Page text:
Competitive Forces in the Tourism Industry
This paper will be dynamically examining the tourism industry during the 2000s. It will begin by using the PESTEL framework to analyse the macro environment and determine which factors drive the competitive forces within the industry. Following this, Porter’s Five Forces model will be used to analyse the actual competitive forces at work within the industry and determine the relative importance of these forces.
The macro environment
Before one can look at specific factors relating to the firm itself, it is necessary to first examine the nature of the external or macro environment. This involves using the PESTEL framework (Johnson, et al, 2008) which includes analyzing the political, economic, social, technological, environmental and legal forces applicable to the industry.
When looking at the tourism industry during the 2000s, it is important to realise that it is a very volatile, constantly changing atmosphere, due to a number of environmental factors. The first major factor that one must consider with regards to the tourism industry as a whole is the number of terrorist attacks that took place in this period, including the infamous September 11th attack in 2001, as well as the Madrid bombings in 2004 and London bombings in 2005. The first area this would have affected would have been the political environment. A great deal of political instability was created, mainly due to public fear and lack of knowledge on behalf of governments. This forced governments to implement greater security and control mechanisms at airports and other transport services. This would have the effect of increasing the cost associated with travel. Another political issue would have been the wars between America and Iraq and between Israel and Palestine. These would have caused a decrease in demand for travel to these areas.
In addition to these political effects, the terrorist attacks would also have affected the legal and social environments. From a legal perspective, many countries were forced to dramatically decrease the ease with which one could obtain visas. This would mean that the opportunity cost of travel would increase as a result of additional time needing to be spent filling out paperwork etc, which would impact negatively on demand. From a social perspective, a number of travelers became extremely paranoid about the safety of their journey and many decided to postpone or cancel trips all together. Apart from the terrorist attacks, there were other social factors such as changes in consumers’ preferences for certain holiday destinations over others. Another aspect affecting this phenomenon was the outbreak of SARS, which saw a significant decrease in visits to the Far East in 2003 (Asian Market Research, 2003).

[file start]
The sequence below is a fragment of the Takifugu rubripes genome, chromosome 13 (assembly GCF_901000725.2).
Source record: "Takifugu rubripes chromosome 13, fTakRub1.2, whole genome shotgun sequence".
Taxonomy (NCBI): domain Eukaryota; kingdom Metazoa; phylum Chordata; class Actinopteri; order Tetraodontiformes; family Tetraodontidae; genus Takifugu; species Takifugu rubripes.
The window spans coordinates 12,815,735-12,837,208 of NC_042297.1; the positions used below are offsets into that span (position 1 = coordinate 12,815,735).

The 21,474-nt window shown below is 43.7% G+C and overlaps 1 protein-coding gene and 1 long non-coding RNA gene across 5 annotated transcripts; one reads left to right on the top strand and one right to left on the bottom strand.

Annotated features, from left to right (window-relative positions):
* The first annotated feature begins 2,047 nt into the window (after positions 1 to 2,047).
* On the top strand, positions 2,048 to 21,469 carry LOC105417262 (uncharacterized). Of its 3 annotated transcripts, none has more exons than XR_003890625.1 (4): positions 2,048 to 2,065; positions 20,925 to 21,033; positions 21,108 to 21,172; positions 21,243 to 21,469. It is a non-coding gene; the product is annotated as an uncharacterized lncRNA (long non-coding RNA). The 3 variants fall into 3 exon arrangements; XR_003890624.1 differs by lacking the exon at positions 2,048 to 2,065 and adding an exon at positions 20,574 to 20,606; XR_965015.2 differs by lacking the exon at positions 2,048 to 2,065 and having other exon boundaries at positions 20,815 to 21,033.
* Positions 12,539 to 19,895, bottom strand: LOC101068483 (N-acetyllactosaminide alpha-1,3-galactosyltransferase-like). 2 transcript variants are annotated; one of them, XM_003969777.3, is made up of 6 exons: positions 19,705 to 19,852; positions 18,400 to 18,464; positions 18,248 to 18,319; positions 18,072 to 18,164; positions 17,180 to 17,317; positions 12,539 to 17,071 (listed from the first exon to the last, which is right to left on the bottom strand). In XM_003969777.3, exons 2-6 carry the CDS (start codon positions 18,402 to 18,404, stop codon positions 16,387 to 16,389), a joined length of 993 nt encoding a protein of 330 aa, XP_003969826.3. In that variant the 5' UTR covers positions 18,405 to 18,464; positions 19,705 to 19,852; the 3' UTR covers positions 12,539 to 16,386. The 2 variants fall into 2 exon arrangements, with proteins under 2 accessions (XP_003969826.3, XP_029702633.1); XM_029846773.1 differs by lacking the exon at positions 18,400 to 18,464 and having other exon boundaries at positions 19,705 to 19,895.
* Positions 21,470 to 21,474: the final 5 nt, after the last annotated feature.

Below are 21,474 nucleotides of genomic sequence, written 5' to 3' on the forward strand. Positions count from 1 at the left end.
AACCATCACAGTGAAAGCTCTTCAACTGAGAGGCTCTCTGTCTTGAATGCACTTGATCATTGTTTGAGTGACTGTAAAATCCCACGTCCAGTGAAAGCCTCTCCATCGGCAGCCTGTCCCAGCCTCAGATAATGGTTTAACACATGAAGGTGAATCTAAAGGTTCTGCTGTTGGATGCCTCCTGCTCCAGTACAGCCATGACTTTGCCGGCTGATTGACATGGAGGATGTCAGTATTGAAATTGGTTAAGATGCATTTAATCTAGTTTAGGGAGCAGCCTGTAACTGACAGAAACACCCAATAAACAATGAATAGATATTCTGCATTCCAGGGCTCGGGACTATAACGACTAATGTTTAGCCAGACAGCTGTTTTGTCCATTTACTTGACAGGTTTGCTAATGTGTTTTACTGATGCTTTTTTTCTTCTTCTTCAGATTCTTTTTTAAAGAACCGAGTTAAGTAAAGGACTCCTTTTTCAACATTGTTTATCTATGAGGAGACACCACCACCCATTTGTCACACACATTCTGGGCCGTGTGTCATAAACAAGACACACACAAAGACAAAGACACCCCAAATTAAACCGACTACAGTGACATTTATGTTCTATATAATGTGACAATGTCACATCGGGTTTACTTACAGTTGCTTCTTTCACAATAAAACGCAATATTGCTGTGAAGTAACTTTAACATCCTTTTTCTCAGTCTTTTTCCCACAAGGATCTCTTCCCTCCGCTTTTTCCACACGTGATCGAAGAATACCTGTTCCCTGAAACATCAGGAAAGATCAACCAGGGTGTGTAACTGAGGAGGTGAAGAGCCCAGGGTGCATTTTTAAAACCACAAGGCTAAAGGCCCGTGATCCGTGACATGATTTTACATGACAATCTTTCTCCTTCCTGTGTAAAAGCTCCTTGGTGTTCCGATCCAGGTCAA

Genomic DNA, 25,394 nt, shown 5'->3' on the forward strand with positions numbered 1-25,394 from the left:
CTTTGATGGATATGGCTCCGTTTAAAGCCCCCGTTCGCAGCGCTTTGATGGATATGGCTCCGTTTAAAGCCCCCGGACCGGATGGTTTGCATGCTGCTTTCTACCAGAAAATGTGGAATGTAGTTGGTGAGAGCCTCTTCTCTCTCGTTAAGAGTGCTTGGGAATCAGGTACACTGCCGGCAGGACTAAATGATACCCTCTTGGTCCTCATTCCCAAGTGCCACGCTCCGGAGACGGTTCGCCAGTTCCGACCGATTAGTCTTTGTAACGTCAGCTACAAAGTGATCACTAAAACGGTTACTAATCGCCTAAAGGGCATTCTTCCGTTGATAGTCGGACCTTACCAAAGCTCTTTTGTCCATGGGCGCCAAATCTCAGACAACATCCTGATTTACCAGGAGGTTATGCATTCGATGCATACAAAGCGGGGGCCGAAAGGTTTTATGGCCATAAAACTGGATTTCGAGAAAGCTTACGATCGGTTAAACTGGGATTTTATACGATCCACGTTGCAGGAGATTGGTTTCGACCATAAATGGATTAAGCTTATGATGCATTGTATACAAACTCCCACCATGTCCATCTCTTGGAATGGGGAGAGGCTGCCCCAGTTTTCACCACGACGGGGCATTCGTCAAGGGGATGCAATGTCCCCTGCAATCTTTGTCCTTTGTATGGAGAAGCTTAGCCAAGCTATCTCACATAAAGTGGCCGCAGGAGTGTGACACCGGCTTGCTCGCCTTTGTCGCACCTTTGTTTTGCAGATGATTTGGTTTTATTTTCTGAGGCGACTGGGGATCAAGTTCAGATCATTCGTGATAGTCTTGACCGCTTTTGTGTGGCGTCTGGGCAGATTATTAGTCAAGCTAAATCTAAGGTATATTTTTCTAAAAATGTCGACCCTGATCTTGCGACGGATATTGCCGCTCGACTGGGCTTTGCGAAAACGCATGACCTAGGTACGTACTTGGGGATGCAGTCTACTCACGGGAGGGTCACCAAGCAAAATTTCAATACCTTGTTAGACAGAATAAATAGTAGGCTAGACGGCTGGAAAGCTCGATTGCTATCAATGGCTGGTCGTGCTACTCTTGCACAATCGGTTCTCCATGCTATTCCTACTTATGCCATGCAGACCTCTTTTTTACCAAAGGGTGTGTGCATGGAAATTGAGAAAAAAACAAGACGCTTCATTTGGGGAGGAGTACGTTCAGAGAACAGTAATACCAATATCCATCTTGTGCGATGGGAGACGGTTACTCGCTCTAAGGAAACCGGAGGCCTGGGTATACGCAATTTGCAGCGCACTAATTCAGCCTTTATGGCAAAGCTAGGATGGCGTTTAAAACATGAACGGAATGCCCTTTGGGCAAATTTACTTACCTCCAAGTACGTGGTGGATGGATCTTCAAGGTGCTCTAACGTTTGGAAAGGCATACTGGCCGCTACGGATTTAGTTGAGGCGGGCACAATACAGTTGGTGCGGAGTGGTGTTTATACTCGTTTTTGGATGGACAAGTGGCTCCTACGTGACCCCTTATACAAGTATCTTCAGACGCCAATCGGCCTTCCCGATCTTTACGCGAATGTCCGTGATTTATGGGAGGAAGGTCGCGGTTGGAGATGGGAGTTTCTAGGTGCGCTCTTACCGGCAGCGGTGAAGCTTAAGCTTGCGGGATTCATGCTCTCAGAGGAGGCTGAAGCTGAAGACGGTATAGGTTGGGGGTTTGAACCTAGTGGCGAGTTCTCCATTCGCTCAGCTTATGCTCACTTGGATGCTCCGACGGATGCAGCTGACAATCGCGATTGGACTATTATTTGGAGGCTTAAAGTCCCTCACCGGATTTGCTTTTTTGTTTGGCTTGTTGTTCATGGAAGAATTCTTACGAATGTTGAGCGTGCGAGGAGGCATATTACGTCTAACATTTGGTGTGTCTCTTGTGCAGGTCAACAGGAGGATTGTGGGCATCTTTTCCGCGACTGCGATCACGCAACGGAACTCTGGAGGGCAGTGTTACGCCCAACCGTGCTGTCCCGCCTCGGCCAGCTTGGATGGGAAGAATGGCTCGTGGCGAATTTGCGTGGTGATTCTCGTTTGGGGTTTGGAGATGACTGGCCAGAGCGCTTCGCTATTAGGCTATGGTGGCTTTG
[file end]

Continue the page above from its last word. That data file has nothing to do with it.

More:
With regards to economic factors, it is evident that between 2001 and 2007 the world saw phenomenal GDP growth, especially in developing countries (Wade, 2008). This would cause an increase in demand for travel from citizens in these countries, as illustrated by the statistics in the case study (Viardot, 2005). Another positive factor would have been the integration of countries within the European Union. This would have resulted in exchange rate stability and a decrease in immigration controls, which makes it easier for people to travel between countries (Liverpool Business School, 2009) One must however bear in mind that the case study was written in 2007, which suggests that it doesn’t take into account the effects of the global recession that began in 2008. This would have certainly had a negative effect on tourism, which can be regarded as a luxury good.
Another factor which would have had a significant impact would have been the technological advances of the time. Many countries upgraded their infrastructure, thereby providing things like...
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